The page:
To understand the contribution that walking makes to the liveability of a city this indicator examines walking as a mode of transport generally.
The goal is more convenient walking and cycling access to schools, shops, public transport and open space.
- Proportion of trips by walking
- Travel mode to work
- Access to open space
Two factors influence how walkable a place is: the walkability of the built environment and the amount of walking activity undertaken. Walkability describes the factors within the built environment that make it convenient, comfortable and safe to walk, while walking activity measures the actual amount of pedestrian movement undertaken in a location.
The key factors influencing walkability are the density and variety of land use mix and street connectivity such as the number of intersections or crossings per square kilometre. Other factors include the amenity of the street environment (shade, tree canopy, low-speed streets), wide footpaths and facilities (seats, water fountains).
A 20-minute walk built into a person’s daily routine reduces the risk of early death by 22 per cent1 and increases a person’s mental health by 33 per cent. To improve opportunities to walk and cycle, places need safe, convenient and direct access to mixed-use centres and public transport. .
Walking distances from dwellings to open space is an important part of liveability, particularly in areas of higher density. Open space networks such as the Greater Sydney Green Grid provide safe and convenient walking and cycling links to local centres, transport hubs and recreation.
Transport for NSW is investigating how walking activity can be better measured through big data and a network of pedestrian counters at set locations.
Trips by walking
Based on the Household Travel Survey, 18 per cent of trips in Greater Sydney in 2017-18 were on foot (see figure below). However this regional figure disguises the variations in the proportion of trips by walking by district. The Eastern City District is significantly above the regional figure at 32 per cent whereas the other districts are either close to or below the regional figure.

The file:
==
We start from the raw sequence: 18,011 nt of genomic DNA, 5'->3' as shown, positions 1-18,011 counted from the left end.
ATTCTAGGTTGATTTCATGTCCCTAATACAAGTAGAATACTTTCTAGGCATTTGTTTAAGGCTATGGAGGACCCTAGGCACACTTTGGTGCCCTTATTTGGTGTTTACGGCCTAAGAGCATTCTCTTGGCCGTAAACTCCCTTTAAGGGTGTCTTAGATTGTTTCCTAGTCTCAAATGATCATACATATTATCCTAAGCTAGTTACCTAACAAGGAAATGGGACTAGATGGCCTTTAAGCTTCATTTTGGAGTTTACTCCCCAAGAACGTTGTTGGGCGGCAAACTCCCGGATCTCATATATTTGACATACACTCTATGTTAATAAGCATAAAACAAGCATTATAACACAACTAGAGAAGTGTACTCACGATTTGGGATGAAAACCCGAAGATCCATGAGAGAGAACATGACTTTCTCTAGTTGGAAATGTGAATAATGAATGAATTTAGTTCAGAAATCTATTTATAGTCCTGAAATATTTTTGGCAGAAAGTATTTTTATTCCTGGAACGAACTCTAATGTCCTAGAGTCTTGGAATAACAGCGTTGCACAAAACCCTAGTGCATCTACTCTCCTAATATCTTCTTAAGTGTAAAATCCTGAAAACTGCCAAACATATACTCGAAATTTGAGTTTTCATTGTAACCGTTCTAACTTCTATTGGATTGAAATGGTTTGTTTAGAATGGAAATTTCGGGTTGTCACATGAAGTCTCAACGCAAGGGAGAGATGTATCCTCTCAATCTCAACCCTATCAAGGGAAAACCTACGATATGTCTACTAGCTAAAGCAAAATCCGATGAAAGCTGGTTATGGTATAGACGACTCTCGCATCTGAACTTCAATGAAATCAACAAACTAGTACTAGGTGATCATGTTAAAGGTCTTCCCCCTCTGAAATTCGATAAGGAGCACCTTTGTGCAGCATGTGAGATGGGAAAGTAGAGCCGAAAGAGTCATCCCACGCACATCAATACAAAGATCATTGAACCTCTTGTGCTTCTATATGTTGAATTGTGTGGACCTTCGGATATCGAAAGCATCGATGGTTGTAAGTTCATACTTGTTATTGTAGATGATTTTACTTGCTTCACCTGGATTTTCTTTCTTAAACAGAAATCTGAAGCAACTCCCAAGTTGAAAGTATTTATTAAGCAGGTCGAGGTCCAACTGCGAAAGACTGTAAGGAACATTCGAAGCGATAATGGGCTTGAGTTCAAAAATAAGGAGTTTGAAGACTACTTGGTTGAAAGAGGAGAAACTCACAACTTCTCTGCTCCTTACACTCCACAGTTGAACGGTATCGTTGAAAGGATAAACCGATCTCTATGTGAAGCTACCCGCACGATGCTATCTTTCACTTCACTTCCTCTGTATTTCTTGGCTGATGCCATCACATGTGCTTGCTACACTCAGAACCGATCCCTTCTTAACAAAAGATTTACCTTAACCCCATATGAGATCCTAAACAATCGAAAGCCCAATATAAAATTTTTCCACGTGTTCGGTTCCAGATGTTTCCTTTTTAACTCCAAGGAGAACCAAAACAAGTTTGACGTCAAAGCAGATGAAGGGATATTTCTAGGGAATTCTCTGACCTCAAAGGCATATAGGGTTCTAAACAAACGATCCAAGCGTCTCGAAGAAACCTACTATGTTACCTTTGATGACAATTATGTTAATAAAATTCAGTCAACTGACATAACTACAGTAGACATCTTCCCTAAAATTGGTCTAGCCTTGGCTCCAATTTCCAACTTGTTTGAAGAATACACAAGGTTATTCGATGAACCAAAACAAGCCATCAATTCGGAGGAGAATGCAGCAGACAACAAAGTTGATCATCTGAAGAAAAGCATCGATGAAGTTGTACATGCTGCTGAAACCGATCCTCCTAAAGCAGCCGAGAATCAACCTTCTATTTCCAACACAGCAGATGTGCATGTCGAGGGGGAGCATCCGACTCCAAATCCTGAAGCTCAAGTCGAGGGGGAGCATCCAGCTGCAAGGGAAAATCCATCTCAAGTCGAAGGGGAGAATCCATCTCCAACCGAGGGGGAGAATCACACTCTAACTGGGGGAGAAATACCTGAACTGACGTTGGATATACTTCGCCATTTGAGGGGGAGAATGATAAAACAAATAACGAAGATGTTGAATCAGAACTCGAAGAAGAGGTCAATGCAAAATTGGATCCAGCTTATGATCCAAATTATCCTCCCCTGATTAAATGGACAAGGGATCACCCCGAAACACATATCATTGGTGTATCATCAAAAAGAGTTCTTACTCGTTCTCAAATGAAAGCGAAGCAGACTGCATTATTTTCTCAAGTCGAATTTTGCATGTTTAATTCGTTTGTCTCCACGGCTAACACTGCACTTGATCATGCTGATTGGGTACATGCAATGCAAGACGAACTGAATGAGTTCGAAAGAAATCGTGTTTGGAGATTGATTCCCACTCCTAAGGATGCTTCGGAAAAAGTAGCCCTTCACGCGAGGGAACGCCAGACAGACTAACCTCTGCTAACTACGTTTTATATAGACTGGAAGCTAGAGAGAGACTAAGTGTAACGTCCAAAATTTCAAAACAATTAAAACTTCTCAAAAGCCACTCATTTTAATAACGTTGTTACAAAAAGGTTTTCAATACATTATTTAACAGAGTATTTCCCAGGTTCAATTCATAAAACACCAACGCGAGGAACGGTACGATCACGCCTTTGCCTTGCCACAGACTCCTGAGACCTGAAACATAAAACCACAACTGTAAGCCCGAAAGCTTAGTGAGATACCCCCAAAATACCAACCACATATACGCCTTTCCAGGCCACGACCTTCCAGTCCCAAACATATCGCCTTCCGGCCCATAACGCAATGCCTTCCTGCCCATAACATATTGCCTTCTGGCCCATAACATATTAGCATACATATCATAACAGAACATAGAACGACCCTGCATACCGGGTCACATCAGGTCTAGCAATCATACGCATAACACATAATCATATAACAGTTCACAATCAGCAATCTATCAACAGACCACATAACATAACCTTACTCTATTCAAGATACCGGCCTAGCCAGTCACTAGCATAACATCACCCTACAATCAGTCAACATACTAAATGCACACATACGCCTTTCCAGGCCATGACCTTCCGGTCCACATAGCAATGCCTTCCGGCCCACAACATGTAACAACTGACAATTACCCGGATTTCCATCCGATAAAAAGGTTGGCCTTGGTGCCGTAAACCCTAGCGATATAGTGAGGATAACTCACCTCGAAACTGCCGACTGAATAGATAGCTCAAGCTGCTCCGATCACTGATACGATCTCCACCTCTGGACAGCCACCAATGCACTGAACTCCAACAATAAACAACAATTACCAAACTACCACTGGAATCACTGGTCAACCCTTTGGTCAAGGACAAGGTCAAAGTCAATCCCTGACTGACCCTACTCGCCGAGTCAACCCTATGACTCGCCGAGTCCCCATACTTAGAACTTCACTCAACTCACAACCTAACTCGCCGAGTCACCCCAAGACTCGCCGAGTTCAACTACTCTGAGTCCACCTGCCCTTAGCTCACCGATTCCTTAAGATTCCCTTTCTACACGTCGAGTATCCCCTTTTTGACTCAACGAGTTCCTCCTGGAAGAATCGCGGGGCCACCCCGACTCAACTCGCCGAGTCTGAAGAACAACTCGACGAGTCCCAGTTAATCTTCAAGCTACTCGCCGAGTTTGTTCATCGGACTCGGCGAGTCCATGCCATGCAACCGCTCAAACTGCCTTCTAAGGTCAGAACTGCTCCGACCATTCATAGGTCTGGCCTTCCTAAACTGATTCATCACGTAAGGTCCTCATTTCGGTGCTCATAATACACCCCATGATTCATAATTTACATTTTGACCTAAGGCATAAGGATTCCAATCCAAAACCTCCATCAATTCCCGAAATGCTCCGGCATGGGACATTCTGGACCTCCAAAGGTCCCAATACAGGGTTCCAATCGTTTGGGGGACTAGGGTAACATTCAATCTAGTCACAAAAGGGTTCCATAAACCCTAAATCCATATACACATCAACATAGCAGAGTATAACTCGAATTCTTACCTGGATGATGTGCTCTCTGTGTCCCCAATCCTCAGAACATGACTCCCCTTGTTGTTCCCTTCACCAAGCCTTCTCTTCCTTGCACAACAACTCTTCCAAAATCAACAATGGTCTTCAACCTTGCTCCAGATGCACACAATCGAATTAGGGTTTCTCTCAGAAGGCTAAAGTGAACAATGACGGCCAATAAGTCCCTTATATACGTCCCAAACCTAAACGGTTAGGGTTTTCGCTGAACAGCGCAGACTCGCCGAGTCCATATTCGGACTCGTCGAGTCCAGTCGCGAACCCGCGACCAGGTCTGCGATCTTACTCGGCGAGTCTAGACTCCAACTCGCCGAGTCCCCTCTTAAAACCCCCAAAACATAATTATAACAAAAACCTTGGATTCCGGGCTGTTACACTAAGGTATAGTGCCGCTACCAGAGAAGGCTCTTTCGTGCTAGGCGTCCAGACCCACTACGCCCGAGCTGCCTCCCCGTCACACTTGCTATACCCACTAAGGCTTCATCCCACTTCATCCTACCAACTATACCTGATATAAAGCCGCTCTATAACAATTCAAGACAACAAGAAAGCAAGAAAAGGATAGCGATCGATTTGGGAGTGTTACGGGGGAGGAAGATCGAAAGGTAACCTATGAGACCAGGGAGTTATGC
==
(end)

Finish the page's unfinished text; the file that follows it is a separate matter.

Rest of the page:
Travel to work
For the journey to work, most trips are by private vehicle and public transport. Walking and cycling represents only a small proportion with five per cent of people walking and one per cent of people cycling to work in Greater Sydney (see figure below). There are variations across the districts with seven per cent of journeys to work by walking in the Eastern City District and two per cent in the Central City District. The Eastern City District also has the highest proportion of cycling to work at two per cent.
The following figure also shows the variation in the proportion of trips to work by public transport across the districts, which is a factor in the 30-minute city indicator. Most of these trips start or end with a walk.
Access to open space
There are several ways to measure access to open space. The approach in this indicator measures walking distance using the street network and pathways between dwellings and open space. In 2016, 65 per cent of people living in Greater Sydney’s urban area were within a 400 metre walk of local open space (see figure below). This demonstrates generally moderate to high levels of access to open space. The consideration of additional characteristics, such as topography, quality and intensity of use, will enhance our understanding.
Findings and future focus
Walking trips are highest in the Eastern City District and lowest in the Western City District. These districts also have the largest difference between access to open space. Walking as a proportion of all trips is low in South District. Walking and cycling to work is low across all districts.
Increasing walking and cycling in Greater Sydney relies on achieving a better balance of the dual function of streets as places for people and movement. Precinct or suburb level analysis will enhance our understanding of walkability and walking and cycling behaviour.
Locations for new jobs and housing, and the prioritisation of transport, health, schools and social infrastructure investment should consider walkability.
There are opportunities to leverage existing access to open space to improve walking and cycling networks in all districts. In developing new areas such as the South Creek corridor, there are great opportunities for walking and cycling to be a fundamental driver of liveability and health outcomes. 4
- A Metropolis of Three Cities – Objective 7 pp. 55 - Ekelund et. al. 2015 American Journal of Clinical Nutrition ajcn.114.100065.7
- Source: Transport for NSW, Household Travel Survey 2007/08 – 2017/18
- Source: Australian Bureau of Statistics, Census of Population and Housing 2016
- A Metropolis of Three Cities – Objective 26 pp 152
- Source: Greater Sydney Commission analysis. Public Open Space Audit 2016, NSW Department of Planning, Industry and Environment